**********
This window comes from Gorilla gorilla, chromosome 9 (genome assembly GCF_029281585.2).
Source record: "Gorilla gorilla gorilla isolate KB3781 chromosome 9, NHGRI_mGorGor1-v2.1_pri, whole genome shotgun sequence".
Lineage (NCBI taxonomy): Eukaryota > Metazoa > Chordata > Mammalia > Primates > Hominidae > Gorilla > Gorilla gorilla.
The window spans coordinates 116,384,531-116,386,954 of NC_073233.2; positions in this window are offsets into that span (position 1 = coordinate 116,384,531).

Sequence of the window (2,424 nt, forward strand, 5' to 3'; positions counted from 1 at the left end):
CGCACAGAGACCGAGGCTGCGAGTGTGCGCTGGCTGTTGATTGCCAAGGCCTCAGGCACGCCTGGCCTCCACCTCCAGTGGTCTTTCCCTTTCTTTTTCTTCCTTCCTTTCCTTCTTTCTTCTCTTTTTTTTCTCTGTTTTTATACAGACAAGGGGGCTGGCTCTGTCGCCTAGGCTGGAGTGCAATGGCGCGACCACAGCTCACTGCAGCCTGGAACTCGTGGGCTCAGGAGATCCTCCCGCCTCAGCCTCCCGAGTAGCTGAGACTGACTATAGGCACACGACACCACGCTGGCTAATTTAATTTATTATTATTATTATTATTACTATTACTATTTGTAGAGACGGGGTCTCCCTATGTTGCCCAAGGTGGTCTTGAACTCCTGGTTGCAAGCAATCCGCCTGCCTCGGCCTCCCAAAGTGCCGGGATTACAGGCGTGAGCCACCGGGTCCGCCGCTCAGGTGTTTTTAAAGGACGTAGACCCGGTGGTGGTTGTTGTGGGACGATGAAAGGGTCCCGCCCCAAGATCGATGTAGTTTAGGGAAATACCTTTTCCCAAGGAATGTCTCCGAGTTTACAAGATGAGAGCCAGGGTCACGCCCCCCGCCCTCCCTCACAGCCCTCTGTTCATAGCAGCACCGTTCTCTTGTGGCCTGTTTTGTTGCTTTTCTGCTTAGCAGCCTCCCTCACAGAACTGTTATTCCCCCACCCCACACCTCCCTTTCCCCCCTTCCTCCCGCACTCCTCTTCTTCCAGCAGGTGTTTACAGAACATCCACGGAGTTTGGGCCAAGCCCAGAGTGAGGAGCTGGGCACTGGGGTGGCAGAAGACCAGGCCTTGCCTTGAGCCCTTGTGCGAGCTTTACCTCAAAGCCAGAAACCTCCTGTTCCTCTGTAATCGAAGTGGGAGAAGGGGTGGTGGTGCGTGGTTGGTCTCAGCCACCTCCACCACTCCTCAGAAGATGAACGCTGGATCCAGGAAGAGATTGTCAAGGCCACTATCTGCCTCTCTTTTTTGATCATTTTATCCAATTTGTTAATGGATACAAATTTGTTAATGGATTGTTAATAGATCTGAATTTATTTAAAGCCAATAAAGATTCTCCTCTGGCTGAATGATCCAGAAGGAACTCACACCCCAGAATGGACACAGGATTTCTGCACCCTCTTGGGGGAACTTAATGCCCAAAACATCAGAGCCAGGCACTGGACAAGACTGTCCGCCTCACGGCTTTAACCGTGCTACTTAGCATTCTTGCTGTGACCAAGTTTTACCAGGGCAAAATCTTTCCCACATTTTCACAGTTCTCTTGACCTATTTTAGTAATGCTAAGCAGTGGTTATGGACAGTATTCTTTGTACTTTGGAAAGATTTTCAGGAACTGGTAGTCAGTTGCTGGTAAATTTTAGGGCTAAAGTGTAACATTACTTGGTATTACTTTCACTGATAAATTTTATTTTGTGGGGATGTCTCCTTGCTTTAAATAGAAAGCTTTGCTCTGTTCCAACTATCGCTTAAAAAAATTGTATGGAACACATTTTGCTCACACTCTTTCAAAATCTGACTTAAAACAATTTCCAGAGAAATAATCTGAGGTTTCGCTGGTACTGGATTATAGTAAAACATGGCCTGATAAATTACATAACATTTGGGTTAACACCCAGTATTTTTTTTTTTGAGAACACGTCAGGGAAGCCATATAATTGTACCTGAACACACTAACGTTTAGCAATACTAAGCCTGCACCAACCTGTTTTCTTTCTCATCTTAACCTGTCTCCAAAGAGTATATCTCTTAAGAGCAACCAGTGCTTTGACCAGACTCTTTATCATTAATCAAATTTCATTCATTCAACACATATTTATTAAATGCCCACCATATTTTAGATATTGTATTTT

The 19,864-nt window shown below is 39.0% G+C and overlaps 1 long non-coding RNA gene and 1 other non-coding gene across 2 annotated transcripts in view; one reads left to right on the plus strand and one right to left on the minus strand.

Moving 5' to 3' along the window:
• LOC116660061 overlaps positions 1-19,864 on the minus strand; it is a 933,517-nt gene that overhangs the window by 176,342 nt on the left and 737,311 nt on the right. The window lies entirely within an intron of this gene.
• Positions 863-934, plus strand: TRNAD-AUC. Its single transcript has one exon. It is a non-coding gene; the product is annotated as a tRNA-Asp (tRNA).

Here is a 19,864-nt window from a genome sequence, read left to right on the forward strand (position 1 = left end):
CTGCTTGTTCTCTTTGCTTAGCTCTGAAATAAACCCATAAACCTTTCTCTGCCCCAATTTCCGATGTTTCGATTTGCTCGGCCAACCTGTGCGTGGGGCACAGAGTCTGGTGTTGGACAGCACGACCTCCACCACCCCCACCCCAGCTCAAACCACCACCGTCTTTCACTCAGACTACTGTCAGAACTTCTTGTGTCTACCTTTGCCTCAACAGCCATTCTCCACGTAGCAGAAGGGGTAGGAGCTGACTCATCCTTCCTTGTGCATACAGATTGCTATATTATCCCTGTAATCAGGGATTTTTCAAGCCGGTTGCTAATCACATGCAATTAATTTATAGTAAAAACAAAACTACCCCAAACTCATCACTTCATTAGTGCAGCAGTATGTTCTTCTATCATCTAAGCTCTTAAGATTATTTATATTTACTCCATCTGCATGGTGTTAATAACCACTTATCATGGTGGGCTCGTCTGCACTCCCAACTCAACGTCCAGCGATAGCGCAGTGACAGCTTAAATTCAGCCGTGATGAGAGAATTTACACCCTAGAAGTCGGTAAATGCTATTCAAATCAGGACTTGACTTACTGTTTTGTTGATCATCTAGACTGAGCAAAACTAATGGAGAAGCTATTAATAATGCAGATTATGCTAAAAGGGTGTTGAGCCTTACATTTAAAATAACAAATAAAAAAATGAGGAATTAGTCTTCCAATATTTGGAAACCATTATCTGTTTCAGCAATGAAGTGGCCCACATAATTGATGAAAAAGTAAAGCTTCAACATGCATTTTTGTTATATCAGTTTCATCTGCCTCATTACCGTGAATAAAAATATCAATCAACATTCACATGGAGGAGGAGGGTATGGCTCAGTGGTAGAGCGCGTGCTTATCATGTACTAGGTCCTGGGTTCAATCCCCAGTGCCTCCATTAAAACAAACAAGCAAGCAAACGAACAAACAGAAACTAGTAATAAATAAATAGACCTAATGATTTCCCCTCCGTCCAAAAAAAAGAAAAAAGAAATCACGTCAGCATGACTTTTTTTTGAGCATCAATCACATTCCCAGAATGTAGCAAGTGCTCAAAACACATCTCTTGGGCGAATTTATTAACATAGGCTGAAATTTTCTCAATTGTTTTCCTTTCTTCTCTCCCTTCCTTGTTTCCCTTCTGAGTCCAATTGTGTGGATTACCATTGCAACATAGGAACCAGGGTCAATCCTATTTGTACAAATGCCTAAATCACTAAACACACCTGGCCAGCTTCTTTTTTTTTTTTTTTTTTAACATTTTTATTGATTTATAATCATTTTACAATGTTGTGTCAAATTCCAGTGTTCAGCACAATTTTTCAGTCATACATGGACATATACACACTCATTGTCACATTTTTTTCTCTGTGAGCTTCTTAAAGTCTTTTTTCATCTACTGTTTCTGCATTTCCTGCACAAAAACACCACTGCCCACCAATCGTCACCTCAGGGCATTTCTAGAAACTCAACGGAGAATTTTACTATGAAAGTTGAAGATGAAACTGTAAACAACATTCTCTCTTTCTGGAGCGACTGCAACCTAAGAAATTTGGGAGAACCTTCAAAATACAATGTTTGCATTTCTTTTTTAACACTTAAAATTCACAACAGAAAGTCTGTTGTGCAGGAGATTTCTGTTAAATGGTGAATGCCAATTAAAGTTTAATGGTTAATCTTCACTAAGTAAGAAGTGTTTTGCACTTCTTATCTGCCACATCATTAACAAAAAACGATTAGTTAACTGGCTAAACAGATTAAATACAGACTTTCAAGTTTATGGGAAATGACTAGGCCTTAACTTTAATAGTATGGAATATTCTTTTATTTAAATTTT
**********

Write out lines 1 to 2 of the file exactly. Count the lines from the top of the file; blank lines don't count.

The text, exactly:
This window comes from Gorilla gorilla, chromosome 9 (genome assembly GCF_029281585.2).
Source record: "Gorilla gorilla gorilla isolate KB3781 chromosome 9, NHGRI_mGorGor1-v2.1_pri, whole genome shotgun sequence".